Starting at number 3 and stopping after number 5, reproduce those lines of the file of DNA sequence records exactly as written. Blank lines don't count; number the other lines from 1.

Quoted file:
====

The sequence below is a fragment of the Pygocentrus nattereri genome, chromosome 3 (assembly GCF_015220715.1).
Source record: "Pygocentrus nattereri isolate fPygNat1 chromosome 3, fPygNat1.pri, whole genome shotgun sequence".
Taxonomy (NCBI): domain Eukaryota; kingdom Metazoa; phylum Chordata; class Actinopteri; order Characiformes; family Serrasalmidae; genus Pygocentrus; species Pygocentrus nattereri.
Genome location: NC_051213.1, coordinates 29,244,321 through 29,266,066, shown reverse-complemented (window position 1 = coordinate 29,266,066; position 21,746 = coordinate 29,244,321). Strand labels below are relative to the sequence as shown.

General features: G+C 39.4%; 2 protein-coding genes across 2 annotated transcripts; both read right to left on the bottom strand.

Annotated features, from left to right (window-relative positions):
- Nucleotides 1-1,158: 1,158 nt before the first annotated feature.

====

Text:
Taxonomy (NCBI): domain Eukaryota; kingdom Metazoa; phylum Chordata; class Actinopteri; order Characiformes; family Serrasalmidae; genus Pygocentrus; species Pygocentrus nattereri.
Genome location: NC_051213.1, coordinates 29,244,321 through 29,266,066, shown reverse-complemented (window position 1 = coordinate 29,266,066; position 21,746 = coordinate 29,244,321). Strand labels below are relative to the sequence as shown.

General features: G+C 39.4%; 2 protein-coding genes across 2 annotated transcripts; both read right to left on the bottom strand.